How is this reorientation and rethinking of pedagogy for poetry teaching possible, though? How can poetry teaching be revitalized and how can students’ enjoyment and appreciation of poetry be fostered or enhanced in the classroom?

I am going to offer four principles from my own experience with writing and teaching poetry that may be useful pedagogical foundations for restoring the poetic back to the pinnacle of literature, community and creative personal expression.

Principle One: Become teacher as writer practitioner.

Take the risk, literacy educators, and start writing your own poetry, which can then be shared with students and may be the focus of class discussion and active existential engagement. As you write, as you practice the craft of creating text as a teacher (as an expressive person), you begin to understand, really understand, the nature of poetic techniques and discourse because it is contextualized and embodied in the experiential platform in which it is created.

As you take risks and model yourself as a writer to your students, there is, in my experience, a greater chance that students will write themselves and begin to develop a passion for poetry.  Remember, that the teacher has power in the classroom and can bring an infectious appreciation of language with her into the learning space.

There is also the possibility of publishing the work, especially online, so that the writing of the poetry can become linked to an authentic audience, other than the artificial and limited audience that one finds in the classroom.

Principle Two: Weave the poetic into all facets of classroom life.

It is possible for English or literacy classrooms, to categorise poetry as other: as a discrete entity for study in its own right. Now, there is nothing wrong with poetry or poems becoming the particular study at a point in the curriculum, so I am not opposed to this genre-based teaching focus. However, that method of organising the delivery of poetry teaching may give the impression that it is something that has to be got through, rather than being a core literacy/communication modality that can be a part of all the literacy processes within a classroom.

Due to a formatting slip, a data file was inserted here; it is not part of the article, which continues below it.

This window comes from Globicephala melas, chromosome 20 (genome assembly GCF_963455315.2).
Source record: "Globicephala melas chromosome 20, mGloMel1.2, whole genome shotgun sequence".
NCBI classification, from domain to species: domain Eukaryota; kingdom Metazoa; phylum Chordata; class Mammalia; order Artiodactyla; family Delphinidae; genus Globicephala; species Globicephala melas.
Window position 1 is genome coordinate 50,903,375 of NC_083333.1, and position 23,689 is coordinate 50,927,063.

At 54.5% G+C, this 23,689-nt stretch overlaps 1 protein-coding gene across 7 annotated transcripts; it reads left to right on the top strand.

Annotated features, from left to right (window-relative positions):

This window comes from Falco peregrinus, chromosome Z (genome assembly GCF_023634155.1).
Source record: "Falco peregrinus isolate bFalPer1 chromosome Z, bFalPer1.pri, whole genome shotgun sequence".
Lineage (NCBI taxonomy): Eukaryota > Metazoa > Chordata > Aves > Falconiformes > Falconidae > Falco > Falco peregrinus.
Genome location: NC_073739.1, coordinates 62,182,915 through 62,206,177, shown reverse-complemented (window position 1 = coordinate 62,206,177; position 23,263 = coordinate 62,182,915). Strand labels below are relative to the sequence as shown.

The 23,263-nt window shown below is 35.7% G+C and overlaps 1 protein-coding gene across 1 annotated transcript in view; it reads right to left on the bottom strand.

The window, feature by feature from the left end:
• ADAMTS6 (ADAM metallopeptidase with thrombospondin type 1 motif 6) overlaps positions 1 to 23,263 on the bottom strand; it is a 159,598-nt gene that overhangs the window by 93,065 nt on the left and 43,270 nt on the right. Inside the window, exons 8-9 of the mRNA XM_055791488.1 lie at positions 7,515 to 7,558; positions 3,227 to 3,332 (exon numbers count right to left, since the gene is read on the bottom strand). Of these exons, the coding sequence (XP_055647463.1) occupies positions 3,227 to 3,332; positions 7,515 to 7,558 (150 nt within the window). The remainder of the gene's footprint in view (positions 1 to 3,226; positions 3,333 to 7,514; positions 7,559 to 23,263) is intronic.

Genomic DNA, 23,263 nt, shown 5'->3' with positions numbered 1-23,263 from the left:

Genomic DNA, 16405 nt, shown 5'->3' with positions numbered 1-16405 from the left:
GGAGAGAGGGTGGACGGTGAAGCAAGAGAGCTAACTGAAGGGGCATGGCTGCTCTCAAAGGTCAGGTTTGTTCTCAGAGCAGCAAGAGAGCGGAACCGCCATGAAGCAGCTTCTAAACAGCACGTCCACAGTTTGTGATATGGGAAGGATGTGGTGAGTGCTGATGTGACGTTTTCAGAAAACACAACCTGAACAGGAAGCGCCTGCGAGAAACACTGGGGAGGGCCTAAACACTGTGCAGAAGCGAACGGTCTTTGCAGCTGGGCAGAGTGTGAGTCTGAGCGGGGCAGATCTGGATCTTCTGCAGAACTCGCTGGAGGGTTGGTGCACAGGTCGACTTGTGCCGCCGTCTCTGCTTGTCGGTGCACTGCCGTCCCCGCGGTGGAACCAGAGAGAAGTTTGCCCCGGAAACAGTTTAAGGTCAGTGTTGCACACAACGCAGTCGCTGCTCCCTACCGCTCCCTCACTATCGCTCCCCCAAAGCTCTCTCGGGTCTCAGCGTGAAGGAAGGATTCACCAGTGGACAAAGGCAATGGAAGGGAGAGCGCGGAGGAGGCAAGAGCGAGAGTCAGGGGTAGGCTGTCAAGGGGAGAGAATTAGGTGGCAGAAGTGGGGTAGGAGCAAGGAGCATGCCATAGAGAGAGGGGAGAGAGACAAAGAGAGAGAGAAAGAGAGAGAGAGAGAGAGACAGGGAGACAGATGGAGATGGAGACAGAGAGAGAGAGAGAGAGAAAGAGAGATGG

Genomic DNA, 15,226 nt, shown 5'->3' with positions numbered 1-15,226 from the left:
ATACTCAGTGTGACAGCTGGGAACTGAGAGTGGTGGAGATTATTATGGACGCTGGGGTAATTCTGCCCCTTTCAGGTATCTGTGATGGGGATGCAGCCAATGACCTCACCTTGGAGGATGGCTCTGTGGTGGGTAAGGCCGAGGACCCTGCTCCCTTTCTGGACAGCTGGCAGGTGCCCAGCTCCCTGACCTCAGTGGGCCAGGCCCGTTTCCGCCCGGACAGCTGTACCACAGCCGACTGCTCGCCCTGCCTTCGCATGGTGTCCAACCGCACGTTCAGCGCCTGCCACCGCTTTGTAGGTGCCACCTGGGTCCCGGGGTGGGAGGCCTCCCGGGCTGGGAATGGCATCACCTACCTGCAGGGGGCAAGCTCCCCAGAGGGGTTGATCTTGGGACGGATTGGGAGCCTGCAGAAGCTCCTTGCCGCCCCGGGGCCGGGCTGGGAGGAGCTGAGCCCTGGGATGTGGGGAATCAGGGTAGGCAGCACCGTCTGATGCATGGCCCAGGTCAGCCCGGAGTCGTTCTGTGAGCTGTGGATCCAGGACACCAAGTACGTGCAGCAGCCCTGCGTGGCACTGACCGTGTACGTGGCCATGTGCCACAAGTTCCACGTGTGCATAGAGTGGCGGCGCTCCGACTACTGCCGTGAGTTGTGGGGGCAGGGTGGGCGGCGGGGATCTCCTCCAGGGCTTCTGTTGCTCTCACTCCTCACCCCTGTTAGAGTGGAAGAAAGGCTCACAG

In other words, poetry can become a part of all that literacy educators and English teachers do, across speaking, listening, viewing, reading and writing. It can become diversified into the decoding and encoding language processes of all educational spaces. Indeed, poetry, in its many expressions, shapes and forms, can become part of other subject areas, and can be used as a legitimate form of communication and creative expression.

For instance, a History teacher can a bring a focus to World War One and the conditions for soldiers on the Western Front not only through an examination of war poetry but also through students writing their own poetry about war and conflict and its consequences. Or, a Science teacher focusing on photosynthesis could get students in group to create a song about photosynthesis, including the lyrics (which can use poetic form). These students could perform the song, meaning that the poetic becomes the performative, which brings it back to its traditional form that was expressed in many cultures and indigenous practices.

Principle Three: Decenter the writing environment.

Writing and enjoying poetry can be positioned outside of the classroom and in the other meaning spaces of students. In these personal spaces students can become managers of their own learning, of their literacy enjoyment and of the processes of writing poetry that are meaningful for them. This decentering also has the effect of shifting pedagogy from a teacher-centred learning process to more self-managed, student-centred work. I believe it gives greater agency to students and increased ownership of writing.